Coronavirus disease (COVID-19) outbreak in Lima
FILE PHOTO: A worker is seen at the Jorge Chavez International Airport on its re-opening day for regular international commercial traffic after more than six months of lockdown following the coronavirus disease (COVID-19) outbreak, in Lima, Peru, October 5, 2020. REUTERS/Sebastian Castaneda

December 7, 2020

By Marco Aquino

LIMA (Reuters) – Peru expects to raise its projection for 10% growth in 2021 as cases of coronavirus fall off from their devastating peak this year, reinvigorating the economy of the world’s No. 2 copper miner, Economy Minister Waldo Mendoza told Reuters.

Peru was a Latin American success story for almost three decades before the pandemic hit the mining-driven economy hard, pushing up poverty levels and driving it towards its biggest annual contraction in a century.

A recent political crisis, which saw three presidents take office in less than a month, has also piled on uncertainty ahead of April 11 elections.

Mendoza said in an interview that increasingly optimistic economic indicators, falling cases of coronavirus and the promise of a vaccine were nonetheless aligning to boost forecasts for growth in 2021.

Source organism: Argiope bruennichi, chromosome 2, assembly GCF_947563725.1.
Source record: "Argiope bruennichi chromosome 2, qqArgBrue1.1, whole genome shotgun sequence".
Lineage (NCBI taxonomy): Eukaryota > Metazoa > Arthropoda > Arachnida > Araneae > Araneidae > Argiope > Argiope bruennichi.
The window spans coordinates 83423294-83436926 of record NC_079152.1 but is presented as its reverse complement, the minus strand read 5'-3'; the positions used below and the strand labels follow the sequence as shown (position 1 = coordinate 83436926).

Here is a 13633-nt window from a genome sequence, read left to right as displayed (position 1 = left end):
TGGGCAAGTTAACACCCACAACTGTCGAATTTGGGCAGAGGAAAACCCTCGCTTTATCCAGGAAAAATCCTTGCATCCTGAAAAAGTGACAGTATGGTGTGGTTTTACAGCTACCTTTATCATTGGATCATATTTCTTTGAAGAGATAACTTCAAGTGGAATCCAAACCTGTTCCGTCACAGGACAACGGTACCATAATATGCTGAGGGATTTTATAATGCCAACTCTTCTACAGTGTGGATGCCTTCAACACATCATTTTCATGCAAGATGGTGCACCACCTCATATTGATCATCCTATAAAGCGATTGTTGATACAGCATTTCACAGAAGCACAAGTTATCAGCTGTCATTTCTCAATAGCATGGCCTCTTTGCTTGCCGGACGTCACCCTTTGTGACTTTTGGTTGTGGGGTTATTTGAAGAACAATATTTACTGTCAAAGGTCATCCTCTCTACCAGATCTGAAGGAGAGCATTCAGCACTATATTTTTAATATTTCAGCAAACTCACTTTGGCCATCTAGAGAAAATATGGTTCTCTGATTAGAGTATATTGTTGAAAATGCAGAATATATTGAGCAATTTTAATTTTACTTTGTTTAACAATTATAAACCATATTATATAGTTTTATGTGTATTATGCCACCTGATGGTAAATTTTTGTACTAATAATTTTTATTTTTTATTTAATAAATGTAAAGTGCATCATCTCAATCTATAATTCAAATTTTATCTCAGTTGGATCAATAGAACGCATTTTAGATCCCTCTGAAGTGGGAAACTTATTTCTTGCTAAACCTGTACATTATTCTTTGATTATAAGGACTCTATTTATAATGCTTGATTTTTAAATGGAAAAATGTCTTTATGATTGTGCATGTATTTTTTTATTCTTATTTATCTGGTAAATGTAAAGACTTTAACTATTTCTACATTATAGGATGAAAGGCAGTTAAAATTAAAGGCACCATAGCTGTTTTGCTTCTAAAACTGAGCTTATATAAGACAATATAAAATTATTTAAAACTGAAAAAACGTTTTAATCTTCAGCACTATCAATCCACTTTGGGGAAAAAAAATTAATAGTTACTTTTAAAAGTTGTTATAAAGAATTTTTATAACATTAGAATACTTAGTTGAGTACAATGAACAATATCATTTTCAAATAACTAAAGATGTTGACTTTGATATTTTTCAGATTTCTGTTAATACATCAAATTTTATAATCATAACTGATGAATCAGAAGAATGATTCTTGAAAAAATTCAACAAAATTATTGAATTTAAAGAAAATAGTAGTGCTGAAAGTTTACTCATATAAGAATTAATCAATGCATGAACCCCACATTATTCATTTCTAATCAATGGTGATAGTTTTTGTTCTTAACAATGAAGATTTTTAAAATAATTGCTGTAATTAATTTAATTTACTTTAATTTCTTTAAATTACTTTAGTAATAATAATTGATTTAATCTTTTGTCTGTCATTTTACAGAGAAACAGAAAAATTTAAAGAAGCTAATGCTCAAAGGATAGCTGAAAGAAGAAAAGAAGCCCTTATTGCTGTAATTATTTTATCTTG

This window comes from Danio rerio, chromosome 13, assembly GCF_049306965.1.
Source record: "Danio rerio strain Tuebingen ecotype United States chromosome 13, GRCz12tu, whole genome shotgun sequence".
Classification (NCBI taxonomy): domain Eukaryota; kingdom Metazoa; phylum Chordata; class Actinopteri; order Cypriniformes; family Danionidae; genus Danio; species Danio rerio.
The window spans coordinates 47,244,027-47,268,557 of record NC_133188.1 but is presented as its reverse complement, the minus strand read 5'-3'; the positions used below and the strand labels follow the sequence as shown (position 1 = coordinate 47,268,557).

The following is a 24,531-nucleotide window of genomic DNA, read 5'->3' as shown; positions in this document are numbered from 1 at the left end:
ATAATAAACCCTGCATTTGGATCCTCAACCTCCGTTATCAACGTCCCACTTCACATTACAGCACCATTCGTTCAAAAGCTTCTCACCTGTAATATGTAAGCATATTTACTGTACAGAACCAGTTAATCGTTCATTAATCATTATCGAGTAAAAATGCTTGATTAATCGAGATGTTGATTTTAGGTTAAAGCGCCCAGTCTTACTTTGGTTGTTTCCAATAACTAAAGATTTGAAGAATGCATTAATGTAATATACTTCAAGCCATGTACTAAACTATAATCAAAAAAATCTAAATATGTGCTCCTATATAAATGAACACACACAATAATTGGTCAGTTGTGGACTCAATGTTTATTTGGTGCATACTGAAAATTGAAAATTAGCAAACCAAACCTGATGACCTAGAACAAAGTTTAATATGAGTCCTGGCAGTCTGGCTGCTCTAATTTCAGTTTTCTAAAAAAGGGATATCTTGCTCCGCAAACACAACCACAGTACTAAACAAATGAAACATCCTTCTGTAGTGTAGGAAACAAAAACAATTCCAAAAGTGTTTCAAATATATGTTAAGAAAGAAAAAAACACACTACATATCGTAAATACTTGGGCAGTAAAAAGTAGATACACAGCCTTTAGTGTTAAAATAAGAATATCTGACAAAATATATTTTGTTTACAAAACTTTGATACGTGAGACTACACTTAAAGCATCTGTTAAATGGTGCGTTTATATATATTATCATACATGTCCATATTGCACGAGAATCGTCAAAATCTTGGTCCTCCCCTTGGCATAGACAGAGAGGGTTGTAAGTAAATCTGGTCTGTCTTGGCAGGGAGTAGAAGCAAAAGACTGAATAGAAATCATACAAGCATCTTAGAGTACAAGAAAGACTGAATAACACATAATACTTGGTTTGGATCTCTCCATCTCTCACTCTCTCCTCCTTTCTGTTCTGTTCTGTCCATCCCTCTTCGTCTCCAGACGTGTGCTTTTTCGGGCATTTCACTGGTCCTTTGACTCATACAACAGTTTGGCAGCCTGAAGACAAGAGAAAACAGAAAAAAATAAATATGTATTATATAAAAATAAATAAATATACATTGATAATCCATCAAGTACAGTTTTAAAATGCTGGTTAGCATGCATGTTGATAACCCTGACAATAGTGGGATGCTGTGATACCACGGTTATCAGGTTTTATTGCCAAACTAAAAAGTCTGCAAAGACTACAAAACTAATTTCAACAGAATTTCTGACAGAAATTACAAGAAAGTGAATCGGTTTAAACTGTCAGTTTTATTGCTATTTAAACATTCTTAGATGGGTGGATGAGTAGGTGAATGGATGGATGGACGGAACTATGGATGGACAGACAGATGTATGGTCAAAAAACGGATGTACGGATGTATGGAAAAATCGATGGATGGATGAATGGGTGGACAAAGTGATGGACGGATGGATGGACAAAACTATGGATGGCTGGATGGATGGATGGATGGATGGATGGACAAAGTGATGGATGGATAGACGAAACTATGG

“It could be a little bit bigger (than anticipated),” Mendoza said. “These are factors that we had not contemplated in previous predictions.”

Mendoza said the government of interim President Francisco Sagasti would still stick to a prior estimate for a 12% contraction in gross domestic product this year, but said he expected a return to growth by early 2021.

“In the first quarter, possibly in February or March, we could see positive figures,” Mendoza said.

The economy minister also told Reuters that the slowly recovering economy was helping ease pressure on the fiscal deficit.

The government of former President Martin Vizcarra earlier this year launched one of the region’s biggest economic packages to weather the coronavirus crisis, with a price tag of 20% of Peru’s pre-pandemic gross domestic product.

Peru had previously predicted the massive stimulus plan would leave the fiscal deficit at 10% of GDP for 2020, but Mendoza said a brightening economic performance would likely leave it at 8.8% of GDP.

(Reporting by Marco Aquino, writing by Dave Sherwood, editing by Nick Macfie)

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